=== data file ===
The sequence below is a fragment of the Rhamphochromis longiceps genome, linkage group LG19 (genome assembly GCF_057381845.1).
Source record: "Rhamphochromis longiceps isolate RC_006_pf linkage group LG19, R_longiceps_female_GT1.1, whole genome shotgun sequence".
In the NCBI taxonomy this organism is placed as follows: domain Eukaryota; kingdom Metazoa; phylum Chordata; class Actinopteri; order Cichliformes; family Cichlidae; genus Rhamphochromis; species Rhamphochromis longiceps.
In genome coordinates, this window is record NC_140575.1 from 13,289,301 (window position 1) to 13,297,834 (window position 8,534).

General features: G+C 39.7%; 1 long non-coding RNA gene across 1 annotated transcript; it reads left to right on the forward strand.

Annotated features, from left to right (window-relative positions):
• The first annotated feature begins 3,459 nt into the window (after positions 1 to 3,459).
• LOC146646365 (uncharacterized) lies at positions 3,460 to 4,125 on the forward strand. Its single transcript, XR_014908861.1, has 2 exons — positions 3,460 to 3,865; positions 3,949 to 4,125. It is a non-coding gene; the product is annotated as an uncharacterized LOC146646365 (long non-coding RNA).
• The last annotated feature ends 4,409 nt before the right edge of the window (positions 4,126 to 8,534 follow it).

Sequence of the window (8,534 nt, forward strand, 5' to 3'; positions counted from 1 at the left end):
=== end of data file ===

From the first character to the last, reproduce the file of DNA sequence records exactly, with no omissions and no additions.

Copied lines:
The sequence below is a fragment of the Rhamphochromis longiceps genome, linkage group LG19 (genome assembly GCF_057381845.1).
Source record: "Rhamphochromis longiceps isolate RC_006_pf linkage group LG19, R_longiceps_female_GT1.1, whole genome shotgun sequence".
In the NCBI taxonomy this organism is placed as follows: domain Eukaryota; kingdom Metazoa; phylum Chordata; class Actinopteri; order Cichliformes; family Cichlidae; genus Rhamphochromis; species Rhamphochromis longiceps.
In genome coordinates, this window is record NC_140575.1 from 13,289,301 (window position 1) to 13,297,834 (window position 8,534).

General features: G+C 39.7%; 1 long non-coding RNA gene across 1 annotated transcript; it reads left to right on the forward strand.

Annotated features, from left to right (window-relative positions):
• The first annotated feature begins 3,459 nt into the window (after positions 1 to 3,459).
• LOC146646365 (uncharacterized) lies at positions 3,460 to 4,125 on the forward strand. Its single transcript, XR_014908861.1, has 2 exons — positions 3,460 to 3,865; positions 3,949 to 4,125. It is a non-coding gene; the product is annotated as an uncharacterized LOC146646365 (long non-coding RNA).
• The last annotated feature ends 4,409 nt before the right edge of the window (positions 4,126 to 8,534 follow it).

Sequence of the window (8,534 nt, forward strand, 5' to 3'; positions counted from 1 at the left end):